The Cipro MDL judge earlier this month made a significant potential liability finding that has so far drawn little Industry attention. In Butkiewicz v. Bayer Corp., MDL No. 2642, 2021 WL 396819 (D. Minn. Feb. 4, 2021), the Minnesota MDL court predicted that Illinois law would allow a generic personal injury plaintiff's failure to warn claim to proceed against a brand-name manufacturer. "Innovator liability"—the novel plaintiff's theory that brand-name drug makers are liable for injuries caused by a generic equivalent—is highly disfavored, a fact Chief Judge John R. Tunheim conceded despite his verdict : "'[t]he overwhelming national consensus—including the decisions of every court of appeal and the vast majority of district courts around the country to consider the question—is that a brand-name manufacturer cannot be liable for injuries caused by the ingestion of the generic form of a product.'" Id. at *8 (quoting Guarino v. Wyeth, LLC, 719 F.3d 1245, 1252 (11th Cir. 2013)).
In Butkiewicz, an Illinois resident allegedly developed a neurological condition after taking the generic drug ciprofloxacin. The plaintiff sued, claiming the Cipro label (re-produced on his generic product) failed to adequately warn of the risk of this side effect. His suit in Illinois federal court was transferred to the MDL, where defendant brand-name manufacturers sought to dismiss his claims based on his admission that he did not ingest one of their drugs.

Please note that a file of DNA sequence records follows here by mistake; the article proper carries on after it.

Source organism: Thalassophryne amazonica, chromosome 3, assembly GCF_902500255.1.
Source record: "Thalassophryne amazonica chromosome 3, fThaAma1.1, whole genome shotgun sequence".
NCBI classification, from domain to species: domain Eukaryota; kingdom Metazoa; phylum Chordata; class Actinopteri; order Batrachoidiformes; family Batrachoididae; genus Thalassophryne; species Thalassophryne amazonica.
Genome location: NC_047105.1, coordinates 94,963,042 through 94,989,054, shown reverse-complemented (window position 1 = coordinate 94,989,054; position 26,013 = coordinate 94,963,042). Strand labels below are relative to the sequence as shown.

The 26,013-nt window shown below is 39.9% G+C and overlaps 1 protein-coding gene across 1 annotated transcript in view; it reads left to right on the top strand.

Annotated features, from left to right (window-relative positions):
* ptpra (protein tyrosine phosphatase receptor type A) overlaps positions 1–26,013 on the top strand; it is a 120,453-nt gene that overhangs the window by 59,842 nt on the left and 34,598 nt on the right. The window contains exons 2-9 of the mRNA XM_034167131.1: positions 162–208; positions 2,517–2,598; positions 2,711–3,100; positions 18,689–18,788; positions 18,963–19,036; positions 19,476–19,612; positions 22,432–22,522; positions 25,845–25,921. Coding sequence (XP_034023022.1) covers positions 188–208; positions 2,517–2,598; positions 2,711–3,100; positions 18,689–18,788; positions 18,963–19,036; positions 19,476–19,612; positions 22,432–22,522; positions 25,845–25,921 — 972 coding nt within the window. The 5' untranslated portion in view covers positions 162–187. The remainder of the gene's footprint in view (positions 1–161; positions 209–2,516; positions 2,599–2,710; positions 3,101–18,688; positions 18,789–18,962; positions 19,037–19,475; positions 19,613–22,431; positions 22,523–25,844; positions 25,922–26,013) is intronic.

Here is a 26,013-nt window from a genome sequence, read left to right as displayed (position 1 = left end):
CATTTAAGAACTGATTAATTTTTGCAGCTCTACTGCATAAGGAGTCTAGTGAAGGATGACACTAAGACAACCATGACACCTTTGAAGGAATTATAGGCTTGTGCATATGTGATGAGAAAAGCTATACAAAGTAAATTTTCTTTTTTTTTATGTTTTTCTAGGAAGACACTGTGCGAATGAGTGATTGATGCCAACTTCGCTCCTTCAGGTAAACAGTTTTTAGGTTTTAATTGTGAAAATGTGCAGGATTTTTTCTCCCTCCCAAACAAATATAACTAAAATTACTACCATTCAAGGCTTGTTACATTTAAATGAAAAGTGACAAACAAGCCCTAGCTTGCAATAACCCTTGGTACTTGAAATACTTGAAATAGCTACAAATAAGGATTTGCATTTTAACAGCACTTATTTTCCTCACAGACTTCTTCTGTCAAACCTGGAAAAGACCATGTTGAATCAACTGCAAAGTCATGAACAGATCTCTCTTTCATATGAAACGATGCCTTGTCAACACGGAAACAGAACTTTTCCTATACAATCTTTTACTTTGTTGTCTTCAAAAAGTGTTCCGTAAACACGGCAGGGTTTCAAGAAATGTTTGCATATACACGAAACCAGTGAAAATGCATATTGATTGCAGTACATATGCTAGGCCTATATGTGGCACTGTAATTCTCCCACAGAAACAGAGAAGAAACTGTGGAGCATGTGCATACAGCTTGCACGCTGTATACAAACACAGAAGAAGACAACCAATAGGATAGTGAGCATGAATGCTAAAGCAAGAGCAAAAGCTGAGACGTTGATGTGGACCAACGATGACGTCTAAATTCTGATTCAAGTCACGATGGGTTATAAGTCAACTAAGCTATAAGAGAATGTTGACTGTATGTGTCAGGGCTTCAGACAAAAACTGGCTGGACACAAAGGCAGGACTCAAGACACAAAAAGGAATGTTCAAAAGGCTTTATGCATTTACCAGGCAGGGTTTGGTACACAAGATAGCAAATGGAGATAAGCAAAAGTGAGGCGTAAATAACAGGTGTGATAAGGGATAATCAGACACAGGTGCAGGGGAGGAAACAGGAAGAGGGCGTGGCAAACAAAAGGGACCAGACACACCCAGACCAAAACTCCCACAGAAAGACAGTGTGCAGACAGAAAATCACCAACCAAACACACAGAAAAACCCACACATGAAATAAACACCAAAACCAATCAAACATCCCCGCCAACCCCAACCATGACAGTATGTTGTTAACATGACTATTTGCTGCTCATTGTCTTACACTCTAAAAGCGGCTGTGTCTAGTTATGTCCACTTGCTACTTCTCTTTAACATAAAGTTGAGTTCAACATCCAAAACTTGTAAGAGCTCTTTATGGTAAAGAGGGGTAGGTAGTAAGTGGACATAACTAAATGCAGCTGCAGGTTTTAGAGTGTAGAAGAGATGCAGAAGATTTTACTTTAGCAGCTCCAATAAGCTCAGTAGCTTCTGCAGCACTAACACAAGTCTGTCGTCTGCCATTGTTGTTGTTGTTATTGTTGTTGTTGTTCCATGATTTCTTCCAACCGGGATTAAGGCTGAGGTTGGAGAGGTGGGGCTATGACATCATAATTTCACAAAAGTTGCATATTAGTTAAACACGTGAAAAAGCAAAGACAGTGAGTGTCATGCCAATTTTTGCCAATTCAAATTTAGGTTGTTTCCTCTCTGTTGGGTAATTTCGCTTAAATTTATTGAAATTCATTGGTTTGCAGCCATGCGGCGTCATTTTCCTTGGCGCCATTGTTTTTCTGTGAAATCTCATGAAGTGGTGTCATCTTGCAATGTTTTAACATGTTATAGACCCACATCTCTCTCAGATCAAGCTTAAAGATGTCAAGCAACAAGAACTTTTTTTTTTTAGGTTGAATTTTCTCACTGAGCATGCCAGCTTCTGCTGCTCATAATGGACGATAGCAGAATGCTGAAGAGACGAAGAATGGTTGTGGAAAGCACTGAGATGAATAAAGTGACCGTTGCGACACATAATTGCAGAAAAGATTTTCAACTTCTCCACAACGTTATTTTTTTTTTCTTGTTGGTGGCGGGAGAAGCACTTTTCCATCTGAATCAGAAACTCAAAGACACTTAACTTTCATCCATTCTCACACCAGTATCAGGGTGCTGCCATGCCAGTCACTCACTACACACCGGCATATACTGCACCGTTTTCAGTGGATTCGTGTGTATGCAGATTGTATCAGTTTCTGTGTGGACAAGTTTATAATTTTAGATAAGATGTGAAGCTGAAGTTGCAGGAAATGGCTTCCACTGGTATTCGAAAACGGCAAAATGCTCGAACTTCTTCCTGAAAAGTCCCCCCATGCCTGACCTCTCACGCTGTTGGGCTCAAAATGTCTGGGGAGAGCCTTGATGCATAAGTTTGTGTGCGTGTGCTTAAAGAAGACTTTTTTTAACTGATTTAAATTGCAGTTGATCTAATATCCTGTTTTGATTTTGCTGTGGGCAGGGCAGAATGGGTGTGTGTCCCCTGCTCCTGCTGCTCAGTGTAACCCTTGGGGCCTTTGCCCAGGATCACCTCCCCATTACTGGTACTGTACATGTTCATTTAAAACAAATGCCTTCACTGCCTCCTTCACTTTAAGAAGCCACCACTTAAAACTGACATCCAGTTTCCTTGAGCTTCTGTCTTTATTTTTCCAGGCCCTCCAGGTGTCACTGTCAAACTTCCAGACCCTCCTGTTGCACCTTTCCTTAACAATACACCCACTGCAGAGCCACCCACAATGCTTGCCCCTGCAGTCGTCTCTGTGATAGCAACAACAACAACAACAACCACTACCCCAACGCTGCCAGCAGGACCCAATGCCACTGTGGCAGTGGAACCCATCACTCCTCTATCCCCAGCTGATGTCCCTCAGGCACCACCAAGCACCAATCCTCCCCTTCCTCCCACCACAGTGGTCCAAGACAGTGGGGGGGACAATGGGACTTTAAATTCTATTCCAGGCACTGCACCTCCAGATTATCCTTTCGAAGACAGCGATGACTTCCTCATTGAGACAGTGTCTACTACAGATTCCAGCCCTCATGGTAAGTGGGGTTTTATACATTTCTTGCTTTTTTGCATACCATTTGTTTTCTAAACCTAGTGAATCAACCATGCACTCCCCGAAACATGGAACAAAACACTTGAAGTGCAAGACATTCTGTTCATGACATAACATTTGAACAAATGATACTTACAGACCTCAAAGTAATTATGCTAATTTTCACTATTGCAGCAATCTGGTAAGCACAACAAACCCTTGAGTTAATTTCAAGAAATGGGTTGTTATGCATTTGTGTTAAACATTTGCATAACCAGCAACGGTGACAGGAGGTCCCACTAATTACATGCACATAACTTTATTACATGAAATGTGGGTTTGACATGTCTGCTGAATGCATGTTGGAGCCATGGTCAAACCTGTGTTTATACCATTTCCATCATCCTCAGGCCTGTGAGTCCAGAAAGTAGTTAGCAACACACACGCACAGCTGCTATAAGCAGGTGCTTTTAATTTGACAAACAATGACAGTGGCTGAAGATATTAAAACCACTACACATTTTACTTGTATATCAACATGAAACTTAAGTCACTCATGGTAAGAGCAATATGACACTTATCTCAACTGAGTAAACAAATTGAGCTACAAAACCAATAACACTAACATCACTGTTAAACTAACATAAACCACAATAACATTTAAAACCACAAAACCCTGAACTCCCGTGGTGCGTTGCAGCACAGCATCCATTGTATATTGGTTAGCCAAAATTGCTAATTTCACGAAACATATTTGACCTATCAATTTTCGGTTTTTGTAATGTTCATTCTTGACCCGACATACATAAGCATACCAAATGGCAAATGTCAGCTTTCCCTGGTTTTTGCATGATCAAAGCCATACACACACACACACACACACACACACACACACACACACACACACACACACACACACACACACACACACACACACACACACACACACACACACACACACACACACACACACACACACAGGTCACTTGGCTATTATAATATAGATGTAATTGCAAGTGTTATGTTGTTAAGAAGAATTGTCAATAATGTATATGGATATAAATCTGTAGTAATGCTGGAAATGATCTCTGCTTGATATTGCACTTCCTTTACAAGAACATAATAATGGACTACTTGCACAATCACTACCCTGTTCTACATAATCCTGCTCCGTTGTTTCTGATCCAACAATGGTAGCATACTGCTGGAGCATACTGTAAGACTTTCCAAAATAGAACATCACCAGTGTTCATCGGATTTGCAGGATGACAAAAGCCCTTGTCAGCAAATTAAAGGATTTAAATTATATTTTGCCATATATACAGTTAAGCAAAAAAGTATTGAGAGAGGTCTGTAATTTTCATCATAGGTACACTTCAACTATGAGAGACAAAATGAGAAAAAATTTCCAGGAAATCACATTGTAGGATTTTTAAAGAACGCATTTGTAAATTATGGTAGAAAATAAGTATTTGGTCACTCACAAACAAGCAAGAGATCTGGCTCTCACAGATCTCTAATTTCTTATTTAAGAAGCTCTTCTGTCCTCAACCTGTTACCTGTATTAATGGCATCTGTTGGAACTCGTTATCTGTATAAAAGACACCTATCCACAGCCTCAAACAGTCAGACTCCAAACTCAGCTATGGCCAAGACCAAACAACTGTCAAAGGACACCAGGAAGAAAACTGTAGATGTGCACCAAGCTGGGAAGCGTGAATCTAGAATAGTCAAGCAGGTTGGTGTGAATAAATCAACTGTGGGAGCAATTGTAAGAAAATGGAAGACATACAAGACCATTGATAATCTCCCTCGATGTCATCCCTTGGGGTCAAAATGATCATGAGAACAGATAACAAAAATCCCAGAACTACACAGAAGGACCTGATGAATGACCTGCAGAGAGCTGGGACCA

The Minnesota court predicted Illinois law would recognize the plaintiff's claim—not under the umbrella of product liability law, but rather as a general negligence or fraud claim. Brand-name drug manufacturers, the Minnesota court found, owe a duty to "guard against injury to generic consumers"; since the brand-name drug maker's label is required to be used on the generic drug label, it is "foreseeable that misconduct by [a brand-name maker] with respect to the warning label could result in injury to a consumer who uses the generic drug." Never mind that a drug maker is responsible for a warning label only by virtue of federal law.
The court acknowledged that "'[g[eneric consumers' injuries are not the foreseeable result of the brand manufacturer's conduct, but of the laws over which the brand manufacturers have no control." Id. at * 23 (quoting In re Darvocet, Darvon, and Propoxyphene Prods. Liabl. Litig., 756 F.3d 917, 944 (6th Cir. 2014) (emphasis added)). But the court brushed past this observation by finding that "the burden of [a brand-name drug maker] to guard against injury to generic consumers from their labeling, and the consequences of that burden, are minimal." Id. (emphasis added).
Let's be clear. Innovator liability is bad policy: punishing "innovators" risks higher drug prices and fewer innovative drugs. But the theory is also bad law: a manufacturer should not be liable for a product it did not manufacture, sell, or supply. The vast majority of US prescriptions are filled with generic drugs. The Minnesota court's approach would expose brand-name manufacturers to liability far beyond their market share, effectively turning them into the insurers.
The Butkiewicz decision joins the minority of cases allowing plaintiffs to assert innovator liability, and thus is an aberration that should stay that way. We'll expect to hear from the 8th Circuit Court of Appeals on the issue, perhaps in the not-too-distant-future.